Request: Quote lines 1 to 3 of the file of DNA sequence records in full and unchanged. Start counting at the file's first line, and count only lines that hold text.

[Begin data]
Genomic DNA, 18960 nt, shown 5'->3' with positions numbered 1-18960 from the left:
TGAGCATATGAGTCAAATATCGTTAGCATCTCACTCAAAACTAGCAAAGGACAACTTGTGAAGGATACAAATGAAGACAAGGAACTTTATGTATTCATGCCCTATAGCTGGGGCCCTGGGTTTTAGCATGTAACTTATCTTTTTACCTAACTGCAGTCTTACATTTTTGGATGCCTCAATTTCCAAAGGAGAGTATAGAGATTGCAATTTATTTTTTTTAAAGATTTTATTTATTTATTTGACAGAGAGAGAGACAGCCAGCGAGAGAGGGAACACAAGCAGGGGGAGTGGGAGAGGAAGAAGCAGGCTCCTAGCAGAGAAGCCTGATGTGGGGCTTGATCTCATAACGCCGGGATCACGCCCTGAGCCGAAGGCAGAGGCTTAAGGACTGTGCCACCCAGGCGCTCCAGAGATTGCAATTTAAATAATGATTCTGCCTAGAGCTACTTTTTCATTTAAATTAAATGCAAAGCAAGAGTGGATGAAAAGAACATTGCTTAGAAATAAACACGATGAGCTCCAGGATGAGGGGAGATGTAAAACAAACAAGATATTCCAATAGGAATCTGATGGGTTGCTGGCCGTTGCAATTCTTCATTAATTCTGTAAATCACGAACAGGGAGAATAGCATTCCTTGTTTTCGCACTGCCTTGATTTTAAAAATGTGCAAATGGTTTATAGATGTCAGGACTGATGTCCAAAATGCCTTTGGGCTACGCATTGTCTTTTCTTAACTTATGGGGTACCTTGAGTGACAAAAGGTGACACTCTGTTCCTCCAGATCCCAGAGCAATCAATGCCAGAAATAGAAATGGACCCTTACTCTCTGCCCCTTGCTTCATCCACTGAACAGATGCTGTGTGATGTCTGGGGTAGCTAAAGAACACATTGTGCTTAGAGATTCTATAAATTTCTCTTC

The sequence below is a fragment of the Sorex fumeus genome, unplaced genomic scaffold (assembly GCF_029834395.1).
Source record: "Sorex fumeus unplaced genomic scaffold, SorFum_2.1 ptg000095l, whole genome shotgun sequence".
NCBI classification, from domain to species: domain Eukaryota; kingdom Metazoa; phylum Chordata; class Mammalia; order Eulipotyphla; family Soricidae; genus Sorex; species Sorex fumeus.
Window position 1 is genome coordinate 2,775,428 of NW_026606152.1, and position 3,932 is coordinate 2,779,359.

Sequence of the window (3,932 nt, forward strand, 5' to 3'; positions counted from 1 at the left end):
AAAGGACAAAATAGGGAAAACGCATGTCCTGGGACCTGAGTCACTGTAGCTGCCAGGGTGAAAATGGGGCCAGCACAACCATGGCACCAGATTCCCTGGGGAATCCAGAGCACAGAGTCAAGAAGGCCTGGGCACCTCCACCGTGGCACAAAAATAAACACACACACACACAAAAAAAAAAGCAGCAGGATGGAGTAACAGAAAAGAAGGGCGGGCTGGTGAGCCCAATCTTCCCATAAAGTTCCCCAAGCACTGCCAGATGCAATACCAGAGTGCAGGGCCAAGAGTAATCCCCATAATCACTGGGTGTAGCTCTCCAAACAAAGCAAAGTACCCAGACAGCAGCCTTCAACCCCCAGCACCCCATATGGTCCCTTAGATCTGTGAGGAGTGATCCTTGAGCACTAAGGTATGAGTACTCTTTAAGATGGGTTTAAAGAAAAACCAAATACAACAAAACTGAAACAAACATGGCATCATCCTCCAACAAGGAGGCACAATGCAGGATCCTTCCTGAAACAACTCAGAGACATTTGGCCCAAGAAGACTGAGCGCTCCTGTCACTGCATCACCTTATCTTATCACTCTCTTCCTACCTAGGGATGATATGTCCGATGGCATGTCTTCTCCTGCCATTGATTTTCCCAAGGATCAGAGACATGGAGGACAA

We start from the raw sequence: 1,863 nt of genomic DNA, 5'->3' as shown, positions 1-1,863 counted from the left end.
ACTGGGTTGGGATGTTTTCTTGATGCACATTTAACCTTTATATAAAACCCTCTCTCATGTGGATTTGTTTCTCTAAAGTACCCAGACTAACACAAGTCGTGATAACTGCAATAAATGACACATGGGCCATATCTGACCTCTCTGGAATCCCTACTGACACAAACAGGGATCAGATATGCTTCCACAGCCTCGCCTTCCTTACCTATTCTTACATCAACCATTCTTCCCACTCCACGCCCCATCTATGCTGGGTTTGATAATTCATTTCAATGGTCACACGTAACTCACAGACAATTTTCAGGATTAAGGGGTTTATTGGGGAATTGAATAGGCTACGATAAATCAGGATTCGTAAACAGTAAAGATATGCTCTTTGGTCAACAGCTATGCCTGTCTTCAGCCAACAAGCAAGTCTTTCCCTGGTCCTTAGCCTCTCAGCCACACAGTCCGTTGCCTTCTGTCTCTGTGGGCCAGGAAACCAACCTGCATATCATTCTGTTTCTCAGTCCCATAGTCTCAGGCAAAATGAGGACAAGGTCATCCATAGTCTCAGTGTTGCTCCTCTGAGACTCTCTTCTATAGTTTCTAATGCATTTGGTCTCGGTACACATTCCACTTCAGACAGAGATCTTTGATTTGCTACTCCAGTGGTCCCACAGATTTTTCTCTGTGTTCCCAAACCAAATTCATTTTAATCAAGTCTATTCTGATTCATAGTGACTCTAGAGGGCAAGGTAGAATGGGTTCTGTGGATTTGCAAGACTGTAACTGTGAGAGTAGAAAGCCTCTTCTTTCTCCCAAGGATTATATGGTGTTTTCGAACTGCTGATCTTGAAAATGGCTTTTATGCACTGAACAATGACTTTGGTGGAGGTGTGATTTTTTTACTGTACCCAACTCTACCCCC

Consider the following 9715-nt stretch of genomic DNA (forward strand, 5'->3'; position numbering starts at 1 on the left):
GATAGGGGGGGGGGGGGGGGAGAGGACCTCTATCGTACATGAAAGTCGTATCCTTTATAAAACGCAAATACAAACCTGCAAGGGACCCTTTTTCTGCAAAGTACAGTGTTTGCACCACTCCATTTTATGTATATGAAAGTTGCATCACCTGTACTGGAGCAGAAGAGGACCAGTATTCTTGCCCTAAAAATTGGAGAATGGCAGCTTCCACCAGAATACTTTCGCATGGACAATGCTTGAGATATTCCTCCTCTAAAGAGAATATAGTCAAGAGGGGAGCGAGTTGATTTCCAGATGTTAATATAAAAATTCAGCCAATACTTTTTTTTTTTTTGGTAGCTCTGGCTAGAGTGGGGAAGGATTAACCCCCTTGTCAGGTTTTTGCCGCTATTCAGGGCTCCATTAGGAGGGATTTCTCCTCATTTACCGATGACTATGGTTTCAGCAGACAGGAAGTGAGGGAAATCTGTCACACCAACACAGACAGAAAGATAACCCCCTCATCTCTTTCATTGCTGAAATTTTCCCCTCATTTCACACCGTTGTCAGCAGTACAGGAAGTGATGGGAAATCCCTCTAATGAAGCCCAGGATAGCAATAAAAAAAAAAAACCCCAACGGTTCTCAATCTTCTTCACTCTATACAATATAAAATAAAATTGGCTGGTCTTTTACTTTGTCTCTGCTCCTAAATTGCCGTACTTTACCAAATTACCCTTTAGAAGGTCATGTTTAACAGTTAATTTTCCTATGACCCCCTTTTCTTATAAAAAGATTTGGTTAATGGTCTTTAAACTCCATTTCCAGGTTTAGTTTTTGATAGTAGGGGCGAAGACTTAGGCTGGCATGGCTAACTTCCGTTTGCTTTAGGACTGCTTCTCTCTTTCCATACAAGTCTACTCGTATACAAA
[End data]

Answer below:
Genomic DNA, 18960 nt, shown 5'->3' with positions numbered 1-18960 from the left:
TGAGCATATGAGTCAAATATCGTTAGCATCTCACTCAAAACTAGCAAAGGACAACTTGTGAAGGATACAAATGAAGACAAGGAACTTTATGTATTCATGCCCTATAGCTGGGGCCCTGGGTTTTAGCATGTAACTTATCTTTTTACCTAACTGCAGTCTTACATTTTTGGATGCCTCAATTTCCAAAGGAGAGTATAGAGATTGCAATTTATTTTTTTTAAAGATTTTATTTATTTATTTGACAGAGAGAGAGACAGCCAGCGAGAGAGGGAACACAAGCAGGGGGAGTGGGAGAGGAAGAAGCAGGCTCCTAGCAGAGAAGCCTGATGTGGGGCTTGATCTCATAACGCCGGGATCACGCCCTGAGCCGAAGGCAGAGGCTTAAGGACTGTGCCACCCAGGCGCTCCAGAGATTGCAATTTAAATAATGATTCTGCCTAGAGCTACTTTTTCATTTAAATTAAATGCAAAGCAAGAGTGGATGAAAAGAACATTGCTTAGAAATAAACACGATGAGCTCCAGGATGAGGGGAGATGTAAAACAAACAAGATATTCCAATAGGAATCTGATGGGTTGCTGGCCGTTGCAATTCTTCATTAATTCTGTAAATCACGAACAGGGAGAATAGCATTCCTTGTTTTCGCACTGCCTTGATTTTAAAAATGTGCAAATGGTTTATAGATGTCAGGACTGATGTCCAAAATGCCTTTGGGCTACGCATTGTCTTTTCTTAACTTATGGGGTACCTTGAGTGACAAAAGGTGACACTCTGTTCCTCCAGATCCCAGAGCAATCAATGCCAGAAATAGAAATGGACCCTTACTCTCTGCCCCTTGCTTCATCCACTGAACAGATGCTGTGTGATGTCTGGGGTAGCTAAAGAACACATTGTGCTTAGAGATTCTATAAATTTCTCTTC

The sequence below is a fragment of the Sorex fumeus genome, unplaced genomic scaffold (assembly GCF_029834395.1).